23 Mar

On March 7, manga artist Yoshihiro Tatsumi died in Tokyo at the age of 79. I first heard of him when Dwight Garner reviewed his massive manga autobiography, A Drifting Life, in The New York Times on April 15, 2009. I immediately went out and purchased it after reading the review and read it afterwards.

Tatsumi was famous in Japan for injecting adult themes into Japanese comic books (manga), starting in 1956, when his first full-length manga story, “Black Blizzard,” was published when he was just 21. It’s a vivid, action-packed story of crime, natural disaster, and redemption, done in the style of a hard-hitting, tightly edited crime movie. He popularized the term, “Gekiga,” to differentiate adult-themed manga from comics aimed at children.

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Hollywood Looks at China: Two Films from 1955

26 Sep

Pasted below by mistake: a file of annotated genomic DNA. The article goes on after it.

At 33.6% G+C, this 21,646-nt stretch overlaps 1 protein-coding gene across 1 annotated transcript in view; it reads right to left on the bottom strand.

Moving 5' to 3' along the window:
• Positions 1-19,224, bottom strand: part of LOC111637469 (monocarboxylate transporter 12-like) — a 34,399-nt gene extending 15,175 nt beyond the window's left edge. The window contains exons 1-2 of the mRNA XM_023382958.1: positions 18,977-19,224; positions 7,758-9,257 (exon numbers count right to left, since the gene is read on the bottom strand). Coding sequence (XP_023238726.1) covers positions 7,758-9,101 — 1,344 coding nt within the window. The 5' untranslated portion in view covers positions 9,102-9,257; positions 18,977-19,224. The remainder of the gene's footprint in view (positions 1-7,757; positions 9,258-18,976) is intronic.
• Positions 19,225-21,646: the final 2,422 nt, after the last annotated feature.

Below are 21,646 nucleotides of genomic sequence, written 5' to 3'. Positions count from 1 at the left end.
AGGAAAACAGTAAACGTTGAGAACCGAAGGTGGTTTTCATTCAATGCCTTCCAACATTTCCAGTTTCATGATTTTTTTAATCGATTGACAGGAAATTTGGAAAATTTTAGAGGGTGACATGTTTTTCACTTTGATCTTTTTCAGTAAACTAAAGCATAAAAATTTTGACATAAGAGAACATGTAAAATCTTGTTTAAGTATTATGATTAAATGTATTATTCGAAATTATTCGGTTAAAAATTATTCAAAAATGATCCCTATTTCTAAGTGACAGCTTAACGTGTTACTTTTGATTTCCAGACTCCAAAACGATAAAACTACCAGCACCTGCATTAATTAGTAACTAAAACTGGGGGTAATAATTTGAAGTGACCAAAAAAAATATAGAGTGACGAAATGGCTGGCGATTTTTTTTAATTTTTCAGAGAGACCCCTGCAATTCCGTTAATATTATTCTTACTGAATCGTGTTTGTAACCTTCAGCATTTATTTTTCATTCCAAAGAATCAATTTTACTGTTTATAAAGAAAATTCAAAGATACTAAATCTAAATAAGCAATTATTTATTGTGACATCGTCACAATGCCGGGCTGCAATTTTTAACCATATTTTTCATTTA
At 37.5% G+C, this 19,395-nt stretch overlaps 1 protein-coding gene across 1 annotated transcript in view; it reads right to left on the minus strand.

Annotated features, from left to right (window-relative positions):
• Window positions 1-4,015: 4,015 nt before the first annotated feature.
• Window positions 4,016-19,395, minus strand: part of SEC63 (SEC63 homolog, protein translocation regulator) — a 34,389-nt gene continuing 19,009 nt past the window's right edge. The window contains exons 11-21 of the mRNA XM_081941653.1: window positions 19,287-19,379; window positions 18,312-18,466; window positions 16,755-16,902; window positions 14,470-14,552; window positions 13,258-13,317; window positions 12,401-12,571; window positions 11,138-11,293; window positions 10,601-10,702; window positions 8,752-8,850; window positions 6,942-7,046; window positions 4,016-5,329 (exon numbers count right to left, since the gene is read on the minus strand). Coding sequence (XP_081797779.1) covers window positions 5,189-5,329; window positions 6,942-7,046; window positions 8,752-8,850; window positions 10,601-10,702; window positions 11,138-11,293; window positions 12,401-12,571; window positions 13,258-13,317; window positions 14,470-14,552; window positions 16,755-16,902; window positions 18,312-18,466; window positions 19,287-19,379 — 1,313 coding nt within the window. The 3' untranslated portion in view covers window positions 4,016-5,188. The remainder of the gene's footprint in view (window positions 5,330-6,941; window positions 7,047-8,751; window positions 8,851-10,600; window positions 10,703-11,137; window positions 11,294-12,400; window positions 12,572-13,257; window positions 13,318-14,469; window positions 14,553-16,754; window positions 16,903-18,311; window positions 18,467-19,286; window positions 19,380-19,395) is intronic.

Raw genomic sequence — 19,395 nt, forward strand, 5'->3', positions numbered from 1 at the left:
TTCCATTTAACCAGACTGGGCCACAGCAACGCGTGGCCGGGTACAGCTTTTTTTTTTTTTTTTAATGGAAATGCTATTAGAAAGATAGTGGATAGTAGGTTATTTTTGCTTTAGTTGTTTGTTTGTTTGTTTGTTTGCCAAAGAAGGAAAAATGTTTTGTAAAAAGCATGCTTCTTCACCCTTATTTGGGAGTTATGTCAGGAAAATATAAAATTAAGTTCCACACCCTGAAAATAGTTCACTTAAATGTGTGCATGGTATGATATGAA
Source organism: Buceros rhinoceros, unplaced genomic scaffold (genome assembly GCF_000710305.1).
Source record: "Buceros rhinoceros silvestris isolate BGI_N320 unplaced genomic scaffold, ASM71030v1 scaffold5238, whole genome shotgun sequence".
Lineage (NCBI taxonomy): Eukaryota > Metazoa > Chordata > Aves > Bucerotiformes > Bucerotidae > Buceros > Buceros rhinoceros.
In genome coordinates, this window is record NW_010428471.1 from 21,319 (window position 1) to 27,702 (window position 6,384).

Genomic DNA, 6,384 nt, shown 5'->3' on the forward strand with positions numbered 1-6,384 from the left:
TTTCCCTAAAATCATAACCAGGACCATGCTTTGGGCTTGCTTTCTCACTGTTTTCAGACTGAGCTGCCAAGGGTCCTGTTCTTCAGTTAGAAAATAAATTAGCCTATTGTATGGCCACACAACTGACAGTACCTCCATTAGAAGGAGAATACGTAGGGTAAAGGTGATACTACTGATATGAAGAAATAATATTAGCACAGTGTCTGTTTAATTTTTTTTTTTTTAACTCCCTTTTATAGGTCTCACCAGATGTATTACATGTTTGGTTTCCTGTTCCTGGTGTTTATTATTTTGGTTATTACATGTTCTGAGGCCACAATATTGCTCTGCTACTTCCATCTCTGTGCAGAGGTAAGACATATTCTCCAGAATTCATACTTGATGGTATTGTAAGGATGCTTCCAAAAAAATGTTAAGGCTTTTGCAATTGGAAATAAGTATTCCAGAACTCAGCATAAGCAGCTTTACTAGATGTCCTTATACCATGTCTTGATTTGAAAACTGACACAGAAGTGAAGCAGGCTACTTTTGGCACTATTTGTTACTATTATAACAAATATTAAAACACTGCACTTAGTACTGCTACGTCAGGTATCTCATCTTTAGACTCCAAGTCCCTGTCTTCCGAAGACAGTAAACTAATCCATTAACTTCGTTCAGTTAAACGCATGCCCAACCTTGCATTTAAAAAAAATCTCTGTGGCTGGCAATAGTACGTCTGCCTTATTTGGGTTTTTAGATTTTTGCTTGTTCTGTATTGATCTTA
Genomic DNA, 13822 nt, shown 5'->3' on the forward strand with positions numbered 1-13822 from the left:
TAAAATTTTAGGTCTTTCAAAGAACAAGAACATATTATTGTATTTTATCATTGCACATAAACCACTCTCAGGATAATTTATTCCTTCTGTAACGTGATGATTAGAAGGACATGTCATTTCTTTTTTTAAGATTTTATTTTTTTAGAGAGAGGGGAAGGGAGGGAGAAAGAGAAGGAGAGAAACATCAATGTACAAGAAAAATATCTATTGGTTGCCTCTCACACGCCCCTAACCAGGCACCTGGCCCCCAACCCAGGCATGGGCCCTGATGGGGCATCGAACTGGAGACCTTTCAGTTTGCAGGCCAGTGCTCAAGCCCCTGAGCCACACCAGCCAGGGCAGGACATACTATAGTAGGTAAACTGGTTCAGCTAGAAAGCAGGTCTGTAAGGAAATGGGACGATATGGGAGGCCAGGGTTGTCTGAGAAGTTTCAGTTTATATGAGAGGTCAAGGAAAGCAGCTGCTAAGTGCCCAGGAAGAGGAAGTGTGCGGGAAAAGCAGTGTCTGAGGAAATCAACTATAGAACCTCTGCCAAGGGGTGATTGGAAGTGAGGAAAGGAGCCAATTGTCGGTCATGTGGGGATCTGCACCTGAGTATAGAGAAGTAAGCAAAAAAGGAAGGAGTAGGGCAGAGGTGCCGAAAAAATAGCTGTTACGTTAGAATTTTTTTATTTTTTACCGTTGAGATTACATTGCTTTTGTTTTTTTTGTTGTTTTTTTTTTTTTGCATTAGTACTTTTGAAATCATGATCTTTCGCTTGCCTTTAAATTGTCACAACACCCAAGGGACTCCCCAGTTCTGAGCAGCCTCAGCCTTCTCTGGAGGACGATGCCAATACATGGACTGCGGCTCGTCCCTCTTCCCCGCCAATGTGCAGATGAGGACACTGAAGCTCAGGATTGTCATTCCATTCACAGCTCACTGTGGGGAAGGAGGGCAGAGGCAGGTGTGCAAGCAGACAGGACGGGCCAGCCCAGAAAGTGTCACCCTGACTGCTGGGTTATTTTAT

SOLDIER OF FORTUNE and BLOOD ALLEY are two Hollywood films made in 1955 with contemporary Chinese settings. SOLDIER OF FORTUNE starts out in Hong Kong and moves to Mainland China late in its narrative before coming back to Hong Kong. BLOOD ALLEY takes place almost entirely in Mainland China before ending up in Hong Kong. Both are in color and Cinemascope. Both are based on best-selling novels and both were adapted for the screen by their authors, Ernest K. Gann and A.S. Fleischman, respectively, a practice that was not very common in Hollywood. Both had top movie star pairs at the head of their casts, Clark Gable and Susan Hayward in SOLDIER and John Wayne and Lauren Bacall in BLOOD, all American and all playing Americans. Both films had large supporting casts of Asian-American performers. The lead male characters in both films speak Chinese, Cantonese in SOLDIER and, I’m assuming, Mandarin in BLOOD, although I’m not sure, given how awkward the actors are with their phonetically spoken lines. The lead female character in BLOOD speaks it also. Chinese-American actors Victor Sen Yung and James Hong are in both films. Hong plays a Communist soldier in both. (SOLDIER was Hong’s film debut.) Both were produced by major studios: SOLDIER by 20th Century Fox and BLOOD by Warner Bros. and both are out on DVD from their respective studios, which is how I watched both films. I’d seen parts of each film before, on television, but these DVD viewings marked the first time I’ve seen each of them in its entirety.